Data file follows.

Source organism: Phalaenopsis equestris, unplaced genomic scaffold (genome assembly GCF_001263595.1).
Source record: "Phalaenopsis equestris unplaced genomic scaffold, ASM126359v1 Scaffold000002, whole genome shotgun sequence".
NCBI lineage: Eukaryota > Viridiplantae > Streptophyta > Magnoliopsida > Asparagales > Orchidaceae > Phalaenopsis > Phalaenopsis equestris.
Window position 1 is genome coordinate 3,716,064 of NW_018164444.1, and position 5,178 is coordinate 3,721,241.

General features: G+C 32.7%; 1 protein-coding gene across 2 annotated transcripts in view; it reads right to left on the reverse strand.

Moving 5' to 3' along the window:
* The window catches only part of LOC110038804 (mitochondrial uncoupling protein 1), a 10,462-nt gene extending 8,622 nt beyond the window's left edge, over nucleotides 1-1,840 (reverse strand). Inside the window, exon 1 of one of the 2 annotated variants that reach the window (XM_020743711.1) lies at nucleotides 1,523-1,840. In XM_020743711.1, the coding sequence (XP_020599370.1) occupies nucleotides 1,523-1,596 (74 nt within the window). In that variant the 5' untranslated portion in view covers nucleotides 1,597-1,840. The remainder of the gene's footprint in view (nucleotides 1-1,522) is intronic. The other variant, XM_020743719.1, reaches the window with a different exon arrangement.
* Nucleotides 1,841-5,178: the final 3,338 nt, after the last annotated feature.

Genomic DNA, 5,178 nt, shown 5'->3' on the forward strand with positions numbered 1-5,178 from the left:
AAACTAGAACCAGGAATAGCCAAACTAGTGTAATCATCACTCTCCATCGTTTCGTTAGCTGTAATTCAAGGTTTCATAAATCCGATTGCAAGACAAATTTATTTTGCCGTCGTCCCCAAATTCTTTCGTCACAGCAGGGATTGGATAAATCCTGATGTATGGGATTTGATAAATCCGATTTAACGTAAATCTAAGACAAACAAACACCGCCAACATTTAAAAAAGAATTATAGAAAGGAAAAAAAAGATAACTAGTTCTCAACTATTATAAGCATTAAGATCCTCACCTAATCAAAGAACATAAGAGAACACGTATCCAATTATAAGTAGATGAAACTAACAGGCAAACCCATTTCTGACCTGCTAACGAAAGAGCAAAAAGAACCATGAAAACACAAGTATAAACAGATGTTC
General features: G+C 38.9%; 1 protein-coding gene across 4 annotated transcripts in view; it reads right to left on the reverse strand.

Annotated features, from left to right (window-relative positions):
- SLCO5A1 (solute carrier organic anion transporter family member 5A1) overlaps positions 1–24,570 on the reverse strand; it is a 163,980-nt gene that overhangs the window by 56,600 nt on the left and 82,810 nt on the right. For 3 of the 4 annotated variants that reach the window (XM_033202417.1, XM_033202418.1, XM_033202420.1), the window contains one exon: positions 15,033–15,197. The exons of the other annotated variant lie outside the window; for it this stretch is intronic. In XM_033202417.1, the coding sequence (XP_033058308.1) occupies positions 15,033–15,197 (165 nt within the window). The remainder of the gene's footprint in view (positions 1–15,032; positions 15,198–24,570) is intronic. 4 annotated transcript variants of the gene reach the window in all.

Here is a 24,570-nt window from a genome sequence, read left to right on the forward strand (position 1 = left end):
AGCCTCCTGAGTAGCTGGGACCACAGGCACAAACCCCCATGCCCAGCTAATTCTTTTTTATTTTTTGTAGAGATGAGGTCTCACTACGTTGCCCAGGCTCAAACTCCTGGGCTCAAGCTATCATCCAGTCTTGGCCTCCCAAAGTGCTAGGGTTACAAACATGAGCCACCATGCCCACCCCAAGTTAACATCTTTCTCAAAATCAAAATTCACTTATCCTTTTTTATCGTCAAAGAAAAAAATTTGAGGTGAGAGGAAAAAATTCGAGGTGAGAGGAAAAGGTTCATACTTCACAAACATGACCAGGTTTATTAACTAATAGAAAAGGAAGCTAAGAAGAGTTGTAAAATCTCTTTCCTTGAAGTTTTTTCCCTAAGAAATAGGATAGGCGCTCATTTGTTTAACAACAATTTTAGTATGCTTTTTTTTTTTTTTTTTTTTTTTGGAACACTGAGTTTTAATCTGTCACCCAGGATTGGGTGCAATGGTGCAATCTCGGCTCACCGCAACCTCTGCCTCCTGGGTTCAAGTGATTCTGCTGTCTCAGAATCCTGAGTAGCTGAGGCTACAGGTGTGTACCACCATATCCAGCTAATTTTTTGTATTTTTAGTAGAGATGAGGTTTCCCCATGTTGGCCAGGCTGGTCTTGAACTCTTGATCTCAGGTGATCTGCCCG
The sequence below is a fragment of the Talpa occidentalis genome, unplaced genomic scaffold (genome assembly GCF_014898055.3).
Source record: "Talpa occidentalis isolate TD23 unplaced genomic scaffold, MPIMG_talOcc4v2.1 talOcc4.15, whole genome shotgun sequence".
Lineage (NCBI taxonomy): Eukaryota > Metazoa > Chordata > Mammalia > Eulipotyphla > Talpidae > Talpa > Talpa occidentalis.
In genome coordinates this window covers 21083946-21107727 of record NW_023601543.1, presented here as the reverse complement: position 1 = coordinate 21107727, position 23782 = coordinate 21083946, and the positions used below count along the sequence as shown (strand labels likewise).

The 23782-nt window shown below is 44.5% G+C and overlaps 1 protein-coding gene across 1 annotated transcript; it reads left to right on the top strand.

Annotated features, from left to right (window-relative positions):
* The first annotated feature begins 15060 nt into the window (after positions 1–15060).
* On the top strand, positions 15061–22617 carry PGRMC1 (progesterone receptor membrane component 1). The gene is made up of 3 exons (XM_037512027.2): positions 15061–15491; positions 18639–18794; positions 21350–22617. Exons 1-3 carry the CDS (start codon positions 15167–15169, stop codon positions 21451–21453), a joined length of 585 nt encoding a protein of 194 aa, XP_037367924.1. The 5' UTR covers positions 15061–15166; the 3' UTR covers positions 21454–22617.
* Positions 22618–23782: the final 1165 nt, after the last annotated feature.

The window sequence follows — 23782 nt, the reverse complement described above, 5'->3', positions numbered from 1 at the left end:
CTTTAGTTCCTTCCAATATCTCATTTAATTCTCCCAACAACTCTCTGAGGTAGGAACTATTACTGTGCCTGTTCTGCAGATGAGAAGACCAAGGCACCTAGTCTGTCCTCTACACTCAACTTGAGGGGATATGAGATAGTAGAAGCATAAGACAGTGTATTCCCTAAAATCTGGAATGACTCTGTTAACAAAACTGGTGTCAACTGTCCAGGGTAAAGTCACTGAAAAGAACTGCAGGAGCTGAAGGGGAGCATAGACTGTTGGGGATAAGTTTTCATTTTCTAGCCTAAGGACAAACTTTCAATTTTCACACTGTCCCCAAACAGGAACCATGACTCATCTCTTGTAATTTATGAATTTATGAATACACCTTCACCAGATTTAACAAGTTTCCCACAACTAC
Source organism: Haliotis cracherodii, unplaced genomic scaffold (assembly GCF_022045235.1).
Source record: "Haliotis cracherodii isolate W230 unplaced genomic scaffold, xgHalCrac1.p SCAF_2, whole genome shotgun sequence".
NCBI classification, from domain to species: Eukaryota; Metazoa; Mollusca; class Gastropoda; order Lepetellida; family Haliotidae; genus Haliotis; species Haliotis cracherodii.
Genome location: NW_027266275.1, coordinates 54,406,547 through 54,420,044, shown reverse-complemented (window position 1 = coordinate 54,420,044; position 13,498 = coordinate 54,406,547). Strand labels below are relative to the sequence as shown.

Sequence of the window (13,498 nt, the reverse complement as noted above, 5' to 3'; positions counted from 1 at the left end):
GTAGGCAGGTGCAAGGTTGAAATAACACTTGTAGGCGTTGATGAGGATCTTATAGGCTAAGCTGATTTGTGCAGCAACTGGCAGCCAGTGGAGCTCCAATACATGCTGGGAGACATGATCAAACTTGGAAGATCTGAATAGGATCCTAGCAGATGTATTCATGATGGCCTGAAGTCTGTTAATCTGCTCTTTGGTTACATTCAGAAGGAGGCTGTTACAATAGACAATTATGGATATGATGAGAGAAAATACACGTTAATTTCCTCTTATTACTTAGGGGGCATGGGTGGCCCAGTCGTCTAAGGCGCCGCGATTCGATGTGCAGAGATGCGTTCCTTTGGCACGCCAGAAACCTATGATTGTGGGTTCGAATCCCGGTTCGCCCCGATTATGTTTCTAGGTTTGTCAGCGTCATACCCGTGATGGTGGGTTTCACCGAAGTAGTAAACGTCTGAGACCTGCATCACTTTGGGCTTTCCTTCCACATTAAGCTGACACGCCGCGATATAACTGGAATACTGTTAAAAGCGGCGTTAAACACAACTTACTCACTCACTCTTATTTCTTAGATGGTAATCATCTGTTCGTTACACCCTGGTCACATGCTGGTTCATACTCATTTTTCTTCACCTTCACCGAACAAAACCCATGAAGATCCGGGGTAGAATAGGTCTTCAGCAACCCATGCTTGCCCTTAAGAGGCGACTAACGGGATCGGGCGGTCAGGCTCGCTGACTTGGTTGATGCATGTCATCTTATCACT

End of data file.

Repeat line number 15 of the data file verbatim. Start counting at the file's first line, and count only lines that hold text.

AGCCTCCTGAGTAGCTGGGACCACAGGCACAAACCCCCATGCCCAGCTAATTCTTTTTTATTTTTTGTAGAGATGAGGTCTCACTACGTTGCCCAGGCTCAAACTCCTGGGCTCAAGCTATCATCCAGTCTTGGCCTCCCAAAGTGCTAGGGTTACAAACATGAGCCACCATGCCCACCCCAAGTTAACATCTTTCTCAAAATCAAAATTCACTTATCCTTTTTTATCGTCAAAGAAAAAAATTTGAGGTGAGAGGAAAAAATTCGAGGTGAGAGGAAAAGGTTCATACTTCACAAACATGACCAGGTTTATTAACTAATAGAAAAGGAAGCTAAGAAGAGTTGTAAAATCTCTTTCCTTGAAGTTTTTTCCCTAAGAAATAGGATAGGCGCTCATTTGTTTAACAACAATTTTAGTATGCTTTTTTTTTTTTTTTTTTTTTTTGGAACACTGAGTTTTAATCTGTCACCCAGGATTGGGTGCAATGGTGCAATCTCGGCTCACCGCAACCTCTGCCTCCTGGGTTCAAGTGATTCTGCTGTCTCAGAATCCTGAGTAGCTGAGGCTACAGGTGTGTACCACCATATCCAGCTAATTTTTTGTATTTTTAGTAGAGATGAGGTTTCCCCATGTTGGCCAGGCTGGTCTTGAACTCTTGATCTCAGGTGATCTGCCCG